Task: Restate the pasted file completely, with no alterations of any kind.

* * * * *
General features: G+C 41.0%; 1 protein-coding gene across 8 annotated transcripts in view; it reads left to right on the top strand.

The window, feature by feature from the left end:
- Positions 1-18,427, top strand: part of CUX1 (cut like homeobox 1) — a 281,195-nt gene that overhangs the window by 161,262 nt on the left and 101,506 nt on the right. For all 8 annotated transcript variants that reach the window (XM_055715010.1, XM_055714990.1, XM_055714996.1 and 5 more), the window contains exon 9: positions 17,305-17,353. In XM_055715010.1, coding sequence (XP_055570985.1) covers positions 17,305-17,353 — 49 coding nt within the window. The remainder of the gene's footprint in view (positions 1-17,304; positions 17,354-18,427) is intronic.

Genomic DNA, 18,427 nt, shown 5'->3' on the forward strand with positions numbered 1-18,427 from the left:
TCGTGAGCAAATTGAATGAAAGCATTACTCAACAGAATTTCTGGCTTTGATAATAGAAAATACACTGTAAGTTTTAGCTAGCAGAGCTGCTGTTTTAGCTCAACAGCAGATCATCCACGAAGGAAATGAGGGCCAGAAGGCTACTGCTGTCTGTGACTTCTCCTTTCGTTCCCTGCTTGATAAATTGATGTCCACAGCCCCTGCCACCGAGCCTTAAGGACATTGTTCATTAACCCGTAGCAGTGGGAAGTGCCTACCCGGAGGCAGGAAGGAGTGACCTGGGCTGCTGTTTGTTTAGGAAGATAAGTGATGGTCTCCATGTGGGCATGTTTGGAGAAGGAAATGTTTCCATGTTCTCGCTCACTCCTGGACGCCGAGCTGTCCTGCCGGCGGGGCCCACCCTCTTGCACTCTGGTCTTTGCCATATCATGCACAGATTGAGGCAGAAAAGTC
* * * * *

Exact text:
General features: G+C 41.0%; 1 protein-coding gene across 8 annotated transcripts in view; it reads left to right on the top strand.

The window, feature by feature from the left end:
- Positions 1-18,427, top strand: part of CUX1 (cut like homeobox 1) — a 281,195-nt gene that overhangs the window by 161,262 nt on the left and 101,506 nt on the right. For all 8 annotated transcript variants that reach the window (XM_055715010.1, XM_055714990.1, XM_055714996.1 and 5 more), the window contains exon 9: positions 17,305-17,353. In XM_055715010.1, coding sequence (XP_055570985.1) covers positions 17,305-17,353 — 49 coding nt within the window. The remainder of the gene's footprint in view (positions 1-17,304; positions 17,354-18,427) is intronic.

Genomic DNA, 18,427 nt, shown 5'->3' on the forward strand with positions numbered 1-18,427 from the left:
TCGTGAGCAAATTGAATGAAAGCATTACTCAACAGAATTTCTGGCTTTGATAATAGAAAATACACTGTAAGTTTTAGCTAGCAGAGCTGCTGTTTTAGCTCAACAGCAGATCATCCACGAAGGAAATGAGGGCCAGAAGGCTACTGCTGTCTGTGACTTCTCCTTTCGTTCCCTGCTTGATAAATTGATGTCCACAGCCCCTGCCACCGAGCCTTAAGGACATTGTTCATTAACCCGTAGCAGTGGGAAGTGCCTACCCGGAGGCAGGAAGGAGTGACCTGGGCTGCTGTTTGTTTAGGAAGATAAGTGATGGTCTCCATGTGGGCATGTTTGGAGAAGGAAATGTTTCCATGTTCTCGCTCACTCCTGGACGCCGAGCTGTCCTGCCGGCGGGGCCCACCCTCTTGCACTCTGGTCTTTGCCATATCATGCACAGATTGAGGCAGAAAAGTC